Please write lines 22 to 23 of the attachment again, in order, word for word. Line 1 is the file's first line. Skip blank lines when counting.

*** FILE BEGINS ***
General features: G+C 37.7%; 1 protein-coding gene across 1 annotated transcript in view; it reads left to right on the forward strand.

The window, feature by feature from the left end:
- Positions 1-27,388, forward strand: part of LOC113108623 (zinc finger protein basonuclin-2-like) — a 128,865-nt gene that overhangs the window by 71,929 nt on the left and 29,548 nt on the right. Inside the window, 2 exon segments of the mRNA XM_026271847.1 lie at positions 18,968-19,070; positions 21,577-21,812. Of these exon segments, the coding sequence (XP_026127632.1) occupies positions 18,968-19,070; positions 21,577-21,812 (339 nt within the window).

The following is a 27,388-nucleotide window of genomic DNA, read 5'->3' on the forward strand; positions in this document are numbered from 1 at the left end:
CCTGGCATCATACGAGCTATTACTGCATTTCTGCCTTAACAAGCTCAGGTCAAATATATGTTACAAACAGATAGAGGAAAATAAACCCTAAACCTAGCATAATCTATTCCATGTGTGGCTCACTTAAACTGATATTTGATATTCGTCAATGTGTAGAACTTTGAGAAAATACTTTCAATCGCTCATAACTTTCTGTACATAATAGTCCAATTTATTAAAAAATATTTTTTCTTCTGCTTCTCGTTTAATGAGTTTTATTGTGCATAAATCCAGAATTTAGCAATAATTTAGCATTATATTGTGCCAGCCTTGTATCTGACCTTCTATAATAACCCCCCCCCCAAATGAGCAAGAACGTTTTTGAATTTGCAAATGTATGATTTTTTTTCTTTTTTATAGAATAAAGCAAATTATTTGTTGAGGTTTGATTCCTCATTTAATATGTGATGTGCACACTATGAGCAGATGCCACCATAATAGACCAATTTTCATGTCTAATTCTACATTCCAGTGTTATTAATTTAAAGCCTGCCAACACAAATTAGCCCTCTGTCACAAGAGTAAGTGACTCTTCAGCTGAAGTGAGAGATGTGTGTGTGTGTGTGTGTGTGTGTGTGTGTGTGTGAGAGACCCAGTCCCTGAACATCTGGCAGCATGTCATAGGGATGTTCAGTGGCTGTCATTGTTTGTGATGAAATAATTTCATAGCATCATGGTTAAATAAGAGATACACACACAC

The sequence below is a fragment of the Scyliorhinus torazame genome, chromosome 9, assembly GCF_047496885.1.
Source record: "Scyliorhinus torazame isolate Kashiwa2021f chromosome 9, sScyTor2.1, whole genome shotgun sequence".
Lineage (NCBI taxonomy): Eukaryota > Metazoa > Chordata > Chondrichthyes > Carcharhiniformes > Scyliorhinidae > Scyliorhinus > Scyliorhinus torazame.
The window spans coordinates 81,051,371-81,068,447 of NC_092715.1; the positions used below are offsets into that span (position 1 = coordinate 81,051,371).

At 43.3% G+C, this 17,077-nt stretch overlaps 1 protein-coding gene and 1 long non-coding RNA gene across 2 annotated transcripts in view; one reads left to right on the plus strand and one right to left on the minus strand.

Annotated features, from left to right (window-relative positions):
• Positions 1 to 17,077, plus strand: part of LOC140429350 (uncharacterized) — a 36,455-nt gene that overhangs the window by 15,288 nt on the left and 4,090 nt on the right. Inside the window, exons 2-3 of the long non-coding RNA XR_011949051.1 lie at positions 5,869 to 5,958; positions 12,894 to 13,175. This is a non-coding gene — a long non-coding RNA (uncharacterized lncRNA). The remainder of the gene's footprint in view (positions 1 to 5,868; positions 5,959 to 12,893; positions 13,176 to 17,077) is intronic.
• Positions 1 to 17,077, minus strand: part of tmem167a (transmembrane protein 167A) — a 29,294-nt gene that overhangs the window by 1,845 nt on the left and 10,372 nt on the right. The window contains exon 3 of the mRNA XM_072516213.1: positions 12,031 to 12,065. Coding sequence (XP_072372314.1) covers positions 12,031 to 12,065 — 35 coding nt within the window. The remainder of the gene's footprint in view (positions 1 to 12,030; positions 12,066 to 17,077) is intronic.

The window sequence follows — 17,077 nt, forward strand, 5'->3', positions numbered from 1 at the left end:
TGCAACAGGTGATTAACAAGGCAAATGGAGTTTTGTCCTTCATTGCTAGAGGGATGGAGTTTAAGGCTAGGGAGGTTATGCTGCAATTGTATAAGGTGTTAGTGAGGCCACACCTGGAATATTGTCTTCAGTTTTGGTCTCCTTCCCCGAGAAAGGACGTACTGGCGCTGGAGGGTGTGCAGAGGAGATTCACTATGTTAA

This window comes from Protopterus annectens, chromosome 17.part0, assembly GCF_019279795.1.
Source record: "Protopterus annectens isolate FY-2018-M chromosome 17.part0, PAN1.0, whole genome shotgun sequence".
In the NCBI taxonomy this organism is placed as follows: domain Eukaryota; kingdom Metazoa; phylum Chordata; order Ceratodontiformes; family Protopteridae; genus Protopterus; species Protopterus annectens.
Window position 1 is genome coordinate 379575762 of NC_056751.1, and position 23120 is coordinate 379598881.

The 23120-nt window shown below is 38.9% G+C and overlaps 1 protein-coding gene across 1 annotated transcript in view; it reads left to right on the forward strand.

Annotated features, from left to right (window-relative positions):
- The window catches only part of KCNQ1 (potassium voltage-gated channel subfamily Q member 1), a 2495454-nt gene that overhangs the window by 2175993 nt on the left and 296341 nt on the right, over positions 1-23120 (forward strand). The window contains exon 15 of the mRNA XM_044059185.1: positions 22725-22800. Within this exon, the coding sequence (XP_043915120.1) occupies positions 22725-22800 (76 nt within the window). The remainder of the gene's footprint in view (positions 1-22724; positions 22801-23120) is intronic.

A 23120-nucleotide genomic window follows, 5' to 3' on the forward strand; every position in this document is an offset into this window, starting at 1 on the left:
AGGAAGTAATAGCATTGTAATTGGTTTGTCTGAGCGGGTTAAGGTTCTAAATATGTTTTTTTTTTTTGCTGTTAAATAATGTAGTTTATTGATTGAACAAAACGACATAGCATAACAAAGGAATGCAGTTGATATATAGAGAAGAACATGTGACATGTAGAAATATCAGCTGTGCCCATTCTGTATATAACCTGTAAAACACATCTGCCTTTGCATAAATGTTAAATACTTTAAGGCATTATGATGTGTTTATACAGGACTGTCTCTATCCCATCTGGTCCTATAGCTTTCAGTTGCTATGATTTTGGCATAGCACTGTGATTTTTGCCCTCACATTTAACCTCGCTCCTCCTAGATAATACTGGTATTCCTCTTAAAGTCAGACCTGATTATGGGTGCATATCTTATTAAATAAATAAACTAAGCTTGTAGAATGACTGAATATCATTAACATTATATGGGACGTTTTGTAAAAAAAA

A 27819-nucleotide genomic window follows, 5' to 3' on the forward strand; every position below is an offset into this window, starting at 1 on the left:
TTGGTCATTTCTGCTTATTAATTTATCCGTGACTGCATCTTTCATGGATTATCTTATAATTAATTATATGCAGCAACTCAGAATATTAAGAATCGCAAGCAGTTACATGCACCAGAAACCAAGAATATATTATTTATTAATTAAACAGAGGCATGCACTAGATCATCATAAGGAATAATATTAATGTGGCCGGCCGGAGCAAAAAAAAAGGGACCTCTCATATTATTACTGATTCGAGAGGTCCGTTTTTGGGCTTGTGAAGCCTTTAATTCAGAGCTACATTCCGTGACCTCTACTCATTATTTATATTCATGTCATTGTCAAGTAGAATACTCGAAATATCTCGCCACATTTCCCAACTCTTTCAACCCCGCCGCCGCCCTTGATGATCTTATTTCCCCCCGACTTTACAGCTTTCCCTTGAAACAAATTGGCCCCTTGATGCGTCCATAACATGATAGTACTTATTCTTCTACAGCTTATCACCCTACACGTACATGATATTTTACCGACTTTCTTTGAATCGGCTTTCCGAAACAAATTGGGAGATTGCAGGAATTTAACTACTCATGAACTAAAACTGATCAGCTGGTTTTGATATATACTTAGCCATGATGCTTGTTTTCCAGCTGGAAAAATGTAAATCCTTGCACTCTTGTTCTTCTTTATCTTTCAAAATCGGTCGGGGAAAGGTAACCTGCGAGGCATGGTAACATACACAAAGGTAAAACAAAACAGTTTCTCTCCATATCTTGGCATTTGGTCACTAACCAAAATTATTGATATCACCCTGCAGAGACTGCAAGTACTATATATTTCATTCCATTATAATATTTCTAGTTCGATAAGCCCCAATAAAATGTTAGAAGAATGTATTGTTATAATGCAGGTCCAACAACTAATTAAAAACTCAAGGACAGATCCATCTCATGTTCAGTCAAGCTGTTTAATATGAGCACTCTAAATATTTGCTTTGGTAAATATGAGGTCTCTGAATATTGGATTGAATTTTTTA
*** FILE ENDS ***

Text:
- The window catches only part of KCNQ1 (potassium voltage-gated channel subfamily Q member 1), a 2495454-nt gene that overhangs the window by 2175993 nt on the left and 296341 nt on the right, over positions 1-23120 (forward strand). The window contains exon 15 of the mRNA XM_044059185.1: positions 22725-22800. Within this exon, the coding sequence (XP_043915120.1) occupies positions 22725-22800 (76 nt within the window). The remainder of the gene's footprint in view (positions 1-22724; positions 22801-23120) is intronic.

A 23120-nucleotide genomic window follows, 5' to 3' on the forward strand; every position in this document is an offset into this window, starting at 1 on the left: